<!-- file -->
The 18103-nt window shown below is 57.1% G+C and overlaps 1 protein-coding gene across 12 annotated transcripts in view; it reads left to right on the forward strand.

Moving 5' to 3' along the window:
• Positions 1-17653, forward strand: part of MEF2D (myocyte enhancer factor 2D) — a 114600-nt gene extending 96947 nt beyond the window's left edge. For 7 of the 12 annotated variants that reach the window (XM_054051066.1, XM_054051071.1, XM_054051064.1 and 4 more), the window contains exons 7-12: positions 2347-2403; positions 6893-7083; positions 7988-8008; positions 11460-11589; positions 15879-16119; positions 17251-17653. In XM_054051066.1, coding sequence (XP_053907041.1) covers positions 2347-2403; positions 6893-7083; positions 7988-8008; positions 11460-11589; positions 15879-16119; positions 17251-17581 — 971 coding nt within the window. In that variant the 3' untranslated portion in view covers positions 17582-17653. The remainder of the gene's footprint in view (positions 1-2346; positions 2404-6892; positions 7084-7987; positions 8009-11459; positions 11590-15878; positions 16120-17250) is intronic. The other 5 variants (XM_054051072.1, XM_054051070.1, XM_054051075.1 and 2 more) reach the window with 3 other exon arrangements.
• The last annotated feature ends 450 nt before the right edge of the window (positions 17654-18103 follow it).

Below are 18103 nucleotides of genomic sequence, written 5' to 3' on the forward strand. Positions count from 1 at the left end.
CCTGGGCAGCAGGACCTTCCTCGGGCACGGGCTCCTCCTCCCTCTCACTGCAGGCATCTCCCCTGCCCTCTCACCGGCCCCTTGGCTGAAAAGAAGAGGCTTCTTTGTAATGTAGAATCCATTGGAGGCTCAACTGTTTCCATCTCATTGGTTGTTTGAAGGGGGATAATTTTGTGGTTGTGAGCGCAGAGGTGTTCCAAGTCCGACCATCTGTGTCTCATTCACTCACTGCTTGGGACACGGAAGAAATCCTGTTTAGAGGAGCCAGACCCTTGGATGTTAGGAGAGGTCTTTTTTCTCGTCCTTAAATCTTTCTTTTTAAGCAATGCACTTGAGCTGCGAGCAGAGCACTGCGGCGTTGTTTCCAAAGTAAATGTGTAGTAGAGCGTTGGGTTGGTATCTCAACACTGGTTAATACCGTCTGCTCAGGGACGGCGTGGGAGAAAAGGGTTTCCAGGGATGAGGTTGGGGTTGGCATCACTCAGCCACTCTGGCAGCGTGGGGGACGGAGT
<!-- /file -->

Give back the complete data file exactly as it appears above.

The 18103-nt window shown below is 57.1% G+C and overlaps 1 protein-coding gene across 12 annotated transcripts in view; it reads left to right on the forward strand.

Moving 5' to 3' along the window:
• Positions 1-17653, forward strand: part of MEF2D (myocyte enhancer factor 2D) — a 114600-nt gene extending 96947 nt beyond the window's left edge. For 7 of the 12 annotated variants that reach the window (XM_054051066.1, XM_054051071.1, XM_054051064.1 and 4 more), the window contains exons 7-12: positions 2347-2403; positions 6893-7083; positions 7988-8008; positions 11460-11589; positions 15879-16119; positions 17251-17653. In XM_054051066.1, coding sequence (XP_053907041.1) covers positions 2347-2403; positions 6893-7083; positions 7988-8008; positions 11460-11589; positions 15879-16119; positions 17251-17581 — 971 coding nt within the window. In that variant the 3' untranslated portion in view covers positions 17582-17653. The remainder of the gene's footprint in view (positions 1-2346; positions 2404-6892; positions 7084-7987; positions 8009-11459; positions 11590-15878; positions 16120-17250) is intronic. The other 5 variants (XM_054051072.1, XM_054051070.1, XM_054051075.1 and 2 more) reach the window with 3 other exon arrangements.
• The last annotated feature ends 450 nt before the right edge of the window (positions 17654-18103 follow it).

Below are 18103 nucleotides of genomic sequence, written 5' to 3' on the forward strand. Positions count from 1 at the left end.
CCTGGGCAGCAGGACCTTCCTCGGGCACGGGCTCCTCCTCCCTCTCACTGCAGGCATCTCCCCTGCCCTCTCACCGGCCCCTTGGCTGAAAAGAAGAGGCTTCTTTGTAATGTAGAATCCATTGGAGGCTCAACTGTTTCCATCTCATTGGTTGTTTGAAGGGGGATAATTTTGTGGTTGTGAGCGCAGAGGTGTTCCAAGTCCGACCATCTGTGTCTCATTCACTCACTGCTTGGGACACGGAAGAAATCCTGTTTAGAGGAGCCAGACCCTTGGATGTTAGGAGAGGTCTTTTTTCTCGTCCTTAAATCTTTCTTTTTAAGCAATGCACTTGAGCTGCGAGCAGAGCACTGCGGCGTTGTTTCCAAAGTAAATGTGTAGTAGAGCGTTGGGTTGGTATCTCAACACTGGTTAATACCGTCTGCTCAGGGACGGCGTGGGAGAAAAGGGTTTCCAGGGATGAGGTTGGGGTTGGCATCACTCAGCCACTCTGGCAGCGTGGGGGACGGAGT